Bill Cavellini Papers, Series II. Simplex Steering Committee, 1945-2002, Cambridge Historical Society, Cambridge, Mass.

  • The Bill Cavellini Papers at Cambridge Historical Society include many documents related to the organizing around the former Simplex Steering Committee, especially between the 1970s and 1980s. Particularly relevant materials are photographs of rallies, newspaper clippings about Tent City, and leaflets and notes about the zoning plans and neighborhood planning meetings.

Bill Cunningham, “One Hundred Years of Activism – Or Was It?” Cambridge in the Twentieth Century, Edited by Daphne Abeel (Cambridge Historical Society, 2007).

  • This chapter in Cambridge of the Twentieth Century provides a broad overview of the long history of activism and community engagement in Cambridge.

Tim Devin, Mapping Out Utopia: 1970s Boston-Area Counterculture, Vol. 1 (Free the Future Press, 2017).

  • Mapping Out Utopia is an essential tool for identifying spaces that were once part of 1970s counterculture in Cambridge. The book maps out sites of collective, feminist, and other activist organizations.

Female Liberation, A Radical Feminist Organization Records, Northeastern University, Archives and Special Collections, https://archivesspace.library.northeastern.edu/repositories/2/resources/896.

  • Records about Female Liberation, the activist group dedicated to women’s issues in the Boston area who also published the magazine Second Wave, can be found in the Archives and Special Collections at Northeastern University. These materials are available along with others related to the Women’s Center’s Women’s School and local newspapers Sojourner and Old Mole.

Women’s History Tour of Cambridge, “Feminist Footsteps Around Cambridge, Tour 1”, Goddard College.

  • This walking tour published by Goddard College includes locations near Central Square linked to the publications of newspapers Sojourner, El Mundo, Hysteria, Sister Courage, and Second Wave.

Katie MacDonald, “Same Sex Marriages Cambridge City Hall 795 Massachusetts Avenue”, Innovation in Cambridge, (Cambridge Historical Society, 2012), www.cambridgehistory.org/innovation/Same%20Sex%20Marriage.html.

  • This essay about the history of same-sex marriage at Cambridge City Hall is part of a collection of writings about innovations in Cambridge, written by Katie MacDonald in a project with the Cambridge Historical Society.

Olive Pierce Collection, The Cambridge Room, Cambridge Public Library Archives.

  • https://www.flickr.com/photos/cambridgeroom/albums/72157702506022672.  The photographs by documentary photographer Olive Pierce at The Cambridge Room highlight tremendous levels of concern and activist activities relating to police brutality and rent control in the early 1970s. Many of these photographs, among others by Olive Pierce, are digitized and available online.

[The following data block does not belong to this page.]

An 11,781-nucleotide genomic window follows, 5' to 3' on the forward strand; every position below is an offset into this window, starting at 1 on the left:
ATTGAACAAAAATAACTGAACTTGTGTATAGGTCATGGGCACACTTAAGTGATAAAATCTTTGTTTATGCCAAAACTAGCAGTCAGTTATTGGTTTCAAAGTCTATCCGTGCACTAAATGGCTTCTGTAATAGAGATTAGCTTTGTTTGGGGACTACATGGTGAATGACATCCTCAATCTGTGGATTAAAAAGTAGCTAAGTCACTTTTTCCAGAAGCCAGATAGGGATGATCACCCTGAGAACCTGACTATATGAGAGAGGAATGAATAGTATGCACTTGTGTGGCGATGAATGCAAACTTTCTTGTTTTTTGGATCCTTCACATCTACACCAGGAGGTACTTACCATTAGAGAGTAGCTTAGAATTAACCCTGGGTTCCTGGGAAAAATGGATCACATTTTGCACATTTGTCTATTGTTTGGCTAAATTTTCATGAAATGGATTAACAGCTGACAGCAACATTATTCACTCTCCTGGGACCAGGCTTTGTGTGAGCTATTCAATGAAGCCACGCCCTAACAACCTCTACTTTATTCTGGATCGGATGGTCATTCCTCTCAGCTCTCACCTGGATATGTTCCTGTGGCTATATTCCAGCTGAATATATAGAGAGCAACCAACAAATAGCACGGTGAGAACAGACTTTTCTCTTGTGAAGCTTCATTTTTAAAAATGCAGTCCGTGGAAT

Anne Raver, “DA investigation begins ‘Witness’ describes towers arrest”, Cambridge Chronicle, 26 October 1972.

  • This article from the Cambridge Chronicle in October of 1972 discusses the arrest and tragic death of Larry Largey, as told by a witness at the site.

Mark Vassar, “From the Archives: The Simplex Steering Committee”, The Cambridge Historian: The Newsletter of the Cambridge Historical Society, Volume XVI, No. 1, Spring 2016, https://cambridgehistory.org/wp-content/uploads/2017/03/CHS-Spring-2016-Newsletter.pdf.

  • The article provides key background information about the Simplex Steering Committee. It introduces the Bill Cavellini Papers at Cambridge Historical Society as a resource for the history of late twentieth-century housing activism in Cambridge.

Paper of Betsy Warrior, Schlesinger Library, Radcliffe Institute, Harvard University, Cambridge, Mass.

  • Comprised of the documents of a local feminist activist, the Betsy Warrior Papers include organizational records related to the Women’s Educational Center (as the Women’s Center was formerly known) and of Transition House, a women’s shelter that began in meetings at the Women’s Center. The collection also is home to many photographs documenting the 1971 takeover of the underutilized Harvard University building at 888 Memorial Drive.

[1] You can explore the history of the Simplex Steering Committee and other efforts surrounding housing and tenants’ rights further in the Bill Cavellini Papers at the Cambridge Historical Society or on the website: https://cambridgehistory.org/wp-content/uploads/2017/03/CHS-Spring-2016-Newsletter.pdf.

[2] Records related to Sister Courage, Sojourner, and Second Wave can be accessed in the archives and special collections of Northeastern University. You can also read further about the Old Mole on the Cambridge Historical Society’s website: Dick Cluster, “Swimming in the Countercultural Sea”, Cambridge Historical Society, https://cambridgehistory.org/research/swimming-in-a-countercultural-sea-by-dick-cluster/.

[3] Sarah Boyer, Crossroads: Stories of Central Square, Cambridge, Massachusetts 1912-2000 (Cambridge Historical Commission, 2001), page 192.